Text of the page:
Don’t you just love predictions? We live in an age when everything we say or do can be memorialized; either on TV, YouTube, or a Google cached web page. It’s all out there to remember for the ages. Here’s Alex Cook in Frontier Outlook, April 3, 2010:
I don’t get it. It costs $500 for the basic model, when you could get a laptop with a lot more functionality for about the same price. The iPad hype machine has been in full effect this week, and I still think it’s just that—hype.
Hey, Alex. How about looking at history for some of Apple’s flops:
Steve Jobs has been wrong before. One of his earlier projects before he was ousted as the Apple CEO (and obviously before he was re-hired later) was the Apple Lisa. It was a computer built in 1983 with a graphical user interface and features now associated with a modern computer—significantly ahead of its time in 1983. Unfortunately, it was horribly expensive and ended up as a commercial flop.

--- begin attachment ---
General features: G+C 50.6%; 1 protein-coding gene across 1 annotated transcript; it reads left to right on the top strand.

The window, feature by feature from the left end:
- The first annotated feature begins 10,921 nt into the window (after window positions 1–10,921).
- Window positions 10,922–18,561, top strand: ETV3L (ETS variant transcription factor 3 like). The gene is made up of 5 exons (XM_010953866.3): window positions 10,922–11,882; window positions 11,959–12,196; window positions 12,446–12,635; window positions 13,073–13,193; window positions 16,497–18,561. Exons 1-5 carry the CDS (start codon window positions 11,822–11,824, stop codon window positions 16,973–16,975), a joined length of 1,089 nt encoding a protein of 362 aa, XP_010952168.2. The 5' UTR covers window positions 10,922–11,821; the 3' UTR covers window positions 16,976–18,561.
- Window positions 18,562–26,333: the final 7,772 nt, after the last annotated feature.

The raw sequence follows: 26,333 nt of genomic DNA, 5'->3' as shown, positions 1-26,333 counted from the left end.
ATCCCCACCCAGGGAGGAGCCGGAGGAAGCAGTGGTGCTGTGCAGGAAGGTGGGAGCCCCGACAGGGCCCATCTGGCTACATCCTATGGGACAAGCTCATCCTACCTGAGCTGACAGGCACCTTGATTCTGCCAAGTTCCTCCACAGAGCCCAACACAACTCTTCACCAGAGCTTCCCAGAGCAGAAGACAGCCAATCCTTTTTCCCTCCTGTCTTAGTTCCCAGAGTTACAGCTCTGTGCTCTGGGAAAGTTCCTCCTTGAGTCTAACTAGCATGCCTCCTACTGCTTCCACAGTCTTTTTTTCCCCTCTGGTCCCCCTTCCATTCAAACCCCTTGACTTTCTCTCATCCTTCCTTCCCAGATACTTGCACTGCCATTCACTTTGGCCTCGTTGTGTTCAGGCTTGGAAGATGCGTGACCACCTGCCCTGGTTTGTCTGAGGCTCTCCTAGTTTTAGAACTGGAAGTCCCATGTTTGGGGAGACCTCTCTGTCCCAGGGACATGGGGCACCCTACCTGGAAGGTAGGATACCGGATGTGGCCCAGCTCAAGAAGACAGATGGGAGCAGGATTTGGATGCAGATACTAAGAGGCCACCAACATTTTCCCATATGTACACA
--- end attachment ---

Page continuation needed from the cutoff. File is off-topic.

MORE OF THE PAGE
How and why will the iPad fail?
The iPad could be even worse. At least the Lisa was ahead of its time. The iPad isn’t ahead of anything, but it’s certainly expensive. Tablet computers didn’t flop when HP was making them because HP lacked vision or creativity; they flopped because tablets were a bad idea. They’re not as useful as a laptop, and they’re not mobile enough or cheap enough to replace a smartphone—and of course, they can’t make phone calls.
Yep. The iPad is just a big iPhone without all the features.
I don’t buy the iPad hype. Analyst expectations for iPad revenue are way overblown. If I turn out to be wrong, I’ll gladly eat my words, but I’m pretty sure that I’m not wrong.
From the time Cook wrote his prediction in April 2010 to the end of December 2010, about nine months, Apple sold 14.3-million iPads.